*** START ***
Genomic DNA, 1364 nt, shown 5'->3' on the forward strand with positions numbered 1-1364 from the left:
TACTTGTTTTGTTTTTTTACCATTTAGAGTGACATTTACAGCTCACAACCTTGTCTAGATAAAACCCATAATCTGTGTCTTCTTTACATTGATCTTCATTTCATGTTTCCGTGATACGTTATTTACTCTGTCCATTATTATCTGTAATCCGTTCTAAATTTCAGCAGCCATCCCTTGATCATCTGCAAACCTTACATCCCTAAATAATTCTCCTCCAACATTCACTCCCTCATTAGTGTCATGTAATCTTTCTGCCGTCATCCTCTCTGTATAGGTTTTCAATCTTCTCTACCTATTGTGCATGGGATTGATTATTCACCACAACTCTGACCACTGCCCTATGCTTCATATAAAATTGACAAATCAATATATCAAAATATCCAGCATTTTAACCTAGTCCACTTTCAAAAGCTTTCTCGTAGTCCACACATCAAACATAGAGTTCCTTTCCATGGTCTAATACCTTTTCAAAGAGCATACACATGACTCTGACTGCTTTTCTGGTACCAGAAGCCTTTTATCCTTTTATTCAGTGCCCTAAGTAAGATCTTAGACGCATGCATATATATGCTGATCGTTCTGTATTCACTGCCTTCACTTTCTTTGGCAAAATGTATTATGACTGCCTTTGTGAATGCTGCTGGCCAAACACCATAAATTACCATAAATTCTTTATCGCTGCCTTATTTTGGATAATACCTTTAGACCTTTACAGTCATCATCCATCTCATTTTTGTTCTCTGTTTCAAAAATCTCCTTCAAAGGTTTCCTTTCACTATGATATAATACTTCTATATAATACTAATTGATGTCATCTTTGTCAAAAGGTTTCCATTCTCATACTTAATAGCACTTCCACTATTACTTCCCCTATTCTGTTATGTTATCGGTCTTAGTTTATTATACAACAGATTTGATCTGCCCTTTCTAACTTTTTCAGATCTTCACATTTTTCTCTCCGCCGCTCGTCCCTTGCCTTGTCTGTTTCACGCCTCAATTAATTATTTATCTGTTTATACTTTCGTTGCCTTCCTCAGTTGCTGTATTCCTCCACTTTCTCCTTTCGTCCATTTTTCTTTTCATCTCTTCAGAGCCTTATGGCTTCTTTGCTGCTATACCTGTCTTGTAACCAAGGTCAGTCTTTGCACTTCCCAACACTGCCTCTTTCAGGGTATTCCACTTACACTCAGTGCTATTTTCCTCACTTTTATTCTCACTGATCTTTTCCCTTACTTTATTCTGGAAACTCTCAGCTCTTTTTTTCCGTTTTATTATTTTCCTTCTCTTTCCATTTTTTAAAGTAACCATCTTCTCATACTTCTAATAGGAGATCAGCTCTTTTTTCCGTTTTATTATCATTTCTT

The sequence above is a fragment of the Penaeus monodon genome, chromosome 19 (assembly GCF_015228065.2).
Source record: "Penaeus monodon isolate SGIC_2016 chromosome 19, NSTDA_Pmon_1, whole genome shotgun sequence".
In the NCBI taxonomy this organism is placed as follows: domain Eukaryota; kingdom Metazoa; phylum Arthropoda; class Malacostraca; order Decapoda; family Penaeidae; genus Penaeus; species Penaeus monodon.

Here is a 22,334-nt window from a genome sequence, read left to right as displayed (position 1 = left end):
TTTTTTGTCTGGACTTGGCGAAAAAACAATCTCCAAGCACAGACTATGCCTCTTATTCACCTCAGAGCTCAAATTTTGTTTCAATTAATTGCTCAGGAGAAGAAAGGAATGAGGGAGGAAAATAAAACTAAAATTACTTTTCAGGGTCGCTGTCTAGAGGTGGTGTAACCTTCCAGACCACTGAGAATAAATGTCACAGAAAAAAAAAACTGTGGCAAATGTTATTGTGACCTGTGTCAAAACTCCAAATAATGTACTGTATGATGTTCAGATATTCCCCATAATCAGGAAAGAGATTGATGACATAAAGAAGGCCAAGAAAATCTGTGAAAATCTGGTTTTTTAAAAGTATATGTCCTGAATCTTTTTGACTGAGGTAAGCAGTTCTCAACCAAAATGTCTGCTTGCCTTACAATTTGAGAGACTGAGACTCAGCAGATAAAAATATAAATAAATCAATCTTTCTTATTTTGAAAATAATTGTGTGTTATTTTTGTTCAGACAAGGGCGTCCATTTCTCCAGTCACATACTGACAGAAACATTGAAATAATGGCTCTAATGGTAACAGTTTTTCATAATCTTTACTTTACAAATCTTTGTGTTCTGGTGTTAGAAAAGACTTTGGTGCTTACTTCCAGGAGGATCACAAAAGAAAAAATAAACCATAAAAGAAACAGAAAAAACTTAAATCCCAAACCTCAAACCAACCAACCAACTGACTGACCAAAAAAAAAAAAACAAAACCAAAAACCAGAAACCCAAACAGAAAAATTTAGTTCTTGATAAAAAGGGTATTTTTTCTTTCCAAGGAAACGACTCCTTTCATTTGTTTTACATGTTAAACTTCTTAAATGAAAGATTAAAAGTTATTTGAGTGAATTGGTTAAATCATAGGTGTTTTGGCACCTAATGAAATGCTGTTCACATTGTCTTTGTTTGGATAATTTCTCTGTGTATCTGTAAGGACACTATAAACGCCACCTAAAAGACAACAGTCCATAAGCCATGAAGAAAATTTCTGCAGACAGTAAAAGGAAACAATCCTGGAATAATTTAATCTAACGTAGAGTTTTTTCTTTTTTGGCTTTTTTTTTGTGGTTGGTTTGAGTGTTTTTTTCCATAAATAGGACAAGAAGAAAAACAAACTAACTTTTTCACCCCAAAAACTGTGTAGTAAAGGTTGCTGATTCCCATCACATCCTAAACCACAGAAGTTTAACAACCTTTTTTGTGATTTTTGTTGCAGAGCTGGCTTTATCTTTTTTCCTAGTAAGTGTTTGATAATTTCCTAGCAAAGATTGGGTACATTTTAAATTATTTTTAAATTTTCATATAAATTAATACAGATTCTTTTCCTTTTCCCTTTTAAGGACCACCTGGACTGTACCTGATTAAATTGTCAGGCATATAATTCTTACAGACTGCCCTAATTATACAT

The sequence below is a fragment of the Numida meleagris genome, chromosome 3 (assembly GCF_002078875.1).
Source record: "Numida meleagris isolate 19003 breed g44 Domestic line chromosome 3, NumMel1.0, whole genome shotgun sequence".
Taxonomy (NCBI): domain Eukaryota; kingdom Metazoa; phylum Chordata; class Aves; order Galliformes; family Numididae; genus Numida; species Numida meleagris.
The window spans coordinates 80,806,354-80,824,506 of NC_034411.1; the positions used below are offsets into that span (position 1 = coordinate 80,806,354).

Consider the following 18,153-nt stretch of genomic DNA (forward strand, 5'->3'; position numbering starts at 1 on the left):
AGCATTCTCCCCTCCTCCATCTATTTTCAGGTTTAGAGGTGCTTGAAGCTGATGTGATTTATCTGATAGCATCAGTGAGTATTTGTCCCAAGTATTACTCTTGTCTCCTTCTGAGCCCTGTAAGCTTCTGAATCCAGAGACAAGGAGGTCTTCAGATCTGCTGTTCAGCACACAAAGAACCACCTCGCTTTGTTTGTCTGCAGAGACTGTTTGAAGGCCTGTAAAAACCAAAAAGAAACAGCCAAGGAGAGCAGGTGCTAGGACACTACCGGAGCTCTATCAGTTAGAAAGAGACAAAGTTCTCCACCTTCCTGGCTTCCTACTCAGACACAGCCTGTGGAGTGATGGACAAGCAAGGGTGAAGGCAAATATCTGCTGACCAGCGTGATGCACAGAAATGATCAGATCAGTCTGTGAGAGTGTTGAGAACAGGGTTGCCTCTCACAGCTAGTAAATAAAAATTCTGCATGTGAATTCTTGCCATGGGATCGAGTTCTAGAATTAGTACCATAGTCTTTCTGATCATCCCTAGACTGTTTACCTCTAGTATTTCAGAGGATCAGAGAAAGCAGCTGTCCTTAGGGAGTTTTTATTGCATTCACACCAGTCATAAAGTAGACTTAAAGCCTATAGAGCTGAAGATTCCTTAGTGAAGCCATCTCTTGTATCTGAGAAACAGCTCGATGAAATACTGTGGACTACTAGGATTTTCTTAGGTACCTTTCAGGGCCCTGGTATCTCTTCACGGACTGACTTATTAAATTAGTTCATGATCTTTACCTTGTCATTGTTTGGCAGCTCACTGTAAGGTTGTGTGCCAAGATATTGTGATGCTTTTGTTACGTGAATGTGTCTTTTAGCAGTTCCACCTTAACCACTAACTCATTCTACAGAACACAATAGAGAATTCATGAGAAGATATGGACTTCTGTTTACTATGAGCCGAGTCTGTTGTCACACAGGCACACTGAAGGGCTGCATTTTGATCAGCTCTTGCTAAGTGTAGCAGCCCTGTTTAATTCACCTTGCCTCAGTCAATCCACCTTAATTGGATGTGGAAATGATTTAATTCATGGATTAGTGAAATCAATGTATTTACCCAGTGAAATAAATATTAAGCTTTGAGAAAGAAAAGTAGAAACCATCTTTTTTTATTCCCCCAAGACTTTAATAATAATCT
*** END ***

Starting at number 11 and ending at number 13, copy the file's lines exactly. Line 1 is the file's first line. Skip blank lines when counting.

The window spans coordinates 80,806,354-80,824,506 of NC_034411.1; the positions used below are offsets into that span (position 1 = coordinate 80,806,354).

Consider the following 18,153-nt stretch of genomic DNA (forward strand, 5'->3'; position numbering starts at 1 on the left):
AGCATTCTCCCCTCCTCCATCTATTTTCAGGTTTAGAGGTGCTTGAAGCTGATGTGATTTATCTGATAGCATCAGTGAGTATTTGTCCCAAGTATTACTCTTGTCTCCTTCTGAGCCCTGTAAGCTTCTGAATCCAGAGACAAGGAGGTCTTCAGATCTGCTGTTCAGCACACAAAGAACCACCTCGCTTTGTTTGTCTGCAGAGACTGTTTGAAGGCCTGTAAAAACCAAAAAGAAACAGCCAAGGAGAGCAGGTGCTAGGACACTACCGGAGCTCTATCAGTTAGAAAGAGACAAAGTTCTCCACCTTCCTGGCTTCCTACTCAGACACAGCCTGTGGAGTGATGGACAAGCAAGGGTGAAGGCAAATATCTGCTGACCAGCGTGATGCACAGAAATGATCAGATCAGTCTGTGAGAGTGTTGAGAACAGGGTTGCCTCTCACAGCTAGTAAATAAAAATTCTGCATGTGAATTCTTGCCATGGGATCGAGTTCTAGAATTAGTACCATAGTCTTTCTGATCATCCCTAGACTGTTTACCTCTAGTATTTCAGAGGATCAGAGAAAGCAGCTGTCCTTAGGGAGTTTTTATTGCATTCACACCAGTCATAAAGTAGACTTAAAGCCTATAGAGCTGAAGATTCCTTAGTGAAGCCATCTCTTGTATCTGAGAAACAGCTCGATGAAATACTGTGGACTACTAGGATTTTCTTAGGTACCTTTCAGGGCCCTGGTATCTCTTCACGGACTGACTTATTAAATTAGTTCATGATCTTTACCTTGTCATTGTTTGGCAGCTCACTGTAAGGTTGTGTGCCAAGATATTGTGATGCTTTTGTTACGTGAATGTGTCTTTTAGCAGTTCCACCTTAACCACTAACTCATTCTACAGAACACAATAGAGAATTCATGAGAAGATATGGACTTCTGTTTACTATGAGCCGAGTCTGTTGTCACACAGGCACACTGAAGGGCTGCATTTTGATCAGCTCTTGCTAAGTGTAGCAGCCCTGTTTAATTCACCTTGCCTCAGTCAATCCACCTTAATTGGATGTGGAAATGATTTAATTCATGGATTAGTGAAATCAATGTATTTACCCAGTGAAATAAATATTAAGCTTTGAGAAAGAAAAGTAGAAACCATCTTTTTTTATTCCCCCAAGACTTTAATAATAATCT